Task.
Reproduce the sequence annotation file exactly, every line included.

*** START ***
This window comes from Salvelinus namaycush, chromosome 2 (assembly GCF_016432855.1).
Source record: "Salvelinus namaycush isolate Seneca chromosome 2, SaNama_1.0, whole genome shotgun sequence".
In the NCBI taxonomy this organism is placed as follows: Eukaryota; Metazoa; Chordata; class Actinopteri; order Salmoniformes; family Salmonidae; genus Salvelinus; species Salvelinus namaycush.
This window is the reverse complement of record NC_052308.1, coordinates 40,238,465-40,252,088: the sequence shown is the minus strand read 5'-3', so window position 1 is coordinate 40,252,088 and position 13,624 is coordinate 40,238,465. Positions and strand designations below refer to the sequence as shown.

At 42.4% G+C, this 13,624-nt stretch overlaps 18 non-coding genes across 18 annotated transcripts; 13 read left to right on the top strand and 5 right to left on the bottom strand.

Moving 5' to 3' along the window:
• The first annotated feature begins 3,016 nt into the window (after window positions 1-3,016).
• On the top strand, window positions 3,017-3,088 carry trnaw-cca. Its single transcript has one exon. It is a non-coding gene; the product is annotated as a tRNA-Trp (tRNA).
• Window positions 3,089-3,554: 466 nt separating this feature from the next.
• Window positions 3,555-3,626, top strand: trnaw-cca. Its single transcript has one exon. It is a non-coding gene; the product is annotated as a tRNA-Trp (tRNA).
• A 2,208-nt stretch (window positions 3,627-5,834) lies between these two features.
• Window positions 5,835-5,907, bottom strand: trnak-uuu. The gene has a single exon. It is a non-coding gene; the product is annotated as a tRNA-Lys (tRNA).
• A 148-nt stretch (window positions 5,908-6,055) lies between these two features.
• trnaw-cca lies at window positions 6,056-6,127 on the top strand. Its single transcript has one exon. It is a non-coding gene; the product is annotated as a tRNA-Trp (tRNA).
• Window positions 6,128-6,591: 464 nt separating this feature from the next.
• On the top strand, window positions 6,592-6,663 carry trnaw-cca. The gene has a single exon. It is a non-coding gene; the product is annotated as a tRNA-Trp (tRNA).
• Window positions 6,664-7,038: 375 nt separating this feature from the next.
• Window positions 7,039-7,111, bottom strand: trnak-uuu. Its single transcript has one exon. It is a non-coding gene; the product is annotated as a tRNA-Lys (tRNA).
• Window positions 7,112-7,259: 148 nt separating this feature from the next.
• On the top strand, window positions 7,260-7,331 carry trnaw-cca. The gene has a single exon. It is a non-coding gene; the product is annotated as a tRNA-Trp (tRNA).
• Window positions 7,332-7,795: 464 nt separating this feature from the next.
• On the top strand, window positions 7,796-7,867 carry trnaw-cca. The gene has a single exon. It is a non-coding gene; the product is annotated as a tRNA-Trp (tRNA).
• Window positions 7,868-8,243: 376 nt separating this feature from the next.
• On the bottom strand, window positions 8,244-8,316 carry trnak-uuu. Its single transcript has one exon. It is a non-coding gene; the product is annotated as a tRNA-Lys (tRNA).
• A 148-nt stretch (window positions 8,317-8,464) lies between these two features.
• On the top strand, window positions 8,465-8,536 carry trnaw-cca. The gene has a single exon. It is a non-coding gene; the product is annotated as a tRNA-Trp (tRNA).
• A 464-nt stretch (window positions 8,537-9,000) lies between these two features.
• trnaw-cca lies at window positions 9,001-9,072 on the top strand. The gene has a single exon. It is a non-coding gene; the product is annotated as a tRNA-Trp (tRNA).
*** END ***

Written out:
This window comes from Salvelinus namaycush, chromosome 2 (assembly GCF_016432855.1).
Source record: "Salvelinus namaycush isolate Seneca chromosome 2, SaNama_1.0, whole genome shotgun sequence".
In the NCBI taxonomy this organism is placed as follows: Eukaryota; Metazoa; Chordata; class Actinopteri; order Salmoniformes; family Salmonidae; genus Salvelinus; species Salvelinus namaycush.
This window is the reverse complement of record NC_052308.1, coordinates 40,238,465-40,252,088: the sequence shown is the minus strand read 5'-3', so window position 1 is coordinate 40,252,088 and position 13,624 is coordinate 40,238,465. Positions and strand designations below refer to the sequence as shown.

At 42.4% G+C, this 13,624-nt stretch overlaps 18 non-coding genes across 18 annotated transcripts; 13 read left to right on the top strand and 5 right to left on the bottom strand.

Moving 5' to 3' along the window:
• The first annotated feature begins 3,016 nt into the window (after window positions 1-3,016).
• On the top strand, window positions 3,017-3,088 carry trnaw-cca. Its single transcript has one exon. It is a non-coding gene; the product is annotated as a tRNA-Trp (tRNA).
• Window positions 3,089-3,554: 466 nt separating this feature from the next.
• Window positions 3,555-3,626, top strand: trnaw-cca. Its single transcript has one exon. It is a non-coding gene; the product is annotated as a tRNA-Trp (tRNA).
• A 2,208-nt stretch (window positions 3,627-5,834) lies between these two features.
• Window positions 5,835-5,907, bottom strand: trnak-uuu. The gene has a single exon. It is a non-coding gene; the product is annotated as a tRNA-Lys (tRNA).
• A 148-nt stretch (window positions 5,908-6,055) lies between these two features.
• trnaw-cca lies at window positions 6,056-6,127 on the top strand. Its single transcript has one exon. It is a non-coding gene; the product is annotated as a tRNA-Trp (tRNA).
• Window positions 6,128-6,591: 464 nt separating this feature from the next.
• On the top strand, window positions 6,592-6,663 carry trnaw-cca. The gene has a single exon. It is a non-coding gene; the product is annotated as a tRNA-Trp (tRNA).
• Window positions 6,664-7,038: 375 nt separating this feature from the next.
• Window positions 7,039-7,111, bottom strand: trnak-uuu. Its single transcript has one exon. It is a non-coding gene; the product is annotated as a tRNA-Lys (tRNA).
• Window positions 7,112-7,259: 148 nt separating this feature from the next.
• On the top strand, window positions 7,260-7,331 carry trnaw-cca. The gene has a single exon. It is a non-coding gene; the product is annotated as a tRNA-Trp (tRNA).
• Window positions 7,332-7,795: 464 nt separating this feature from the next.
• On the top strand, window positions 7,796-7,867 carry trnaw-cca. The gene has a single exon. It is a non-coding gene; the product is annotated as a tRNA-Trp (tRNA).
• Window positions 7,868-8,243: 376 nt separating this feature from the next.
• On the bottom strand, window positions 8,244-8,316 carry trnak-uuu. Its single transcript has one exon. It is a non-coding gene; the product is annotated as a tRNA-Lys (tRNA).
• A 148-nt stretch (window positions 8,317-8,464) lies between these two features.
• On the top strand, window positions 8,465-8,536 carry trnaw-cca. The gene has a single exon. It is a non-coding gene; the product is annotated as a tRNA-Trp (tRNA).
• A 464-nt stretch (window positions 8,537-9,000) lies between these two features.
• trnaw-cca lies at window positions 9,001-9,072 on the top strand. The gene has a single exon. It is a non-coding gene; the product is annotated as a tRNA-Trp (tRNA).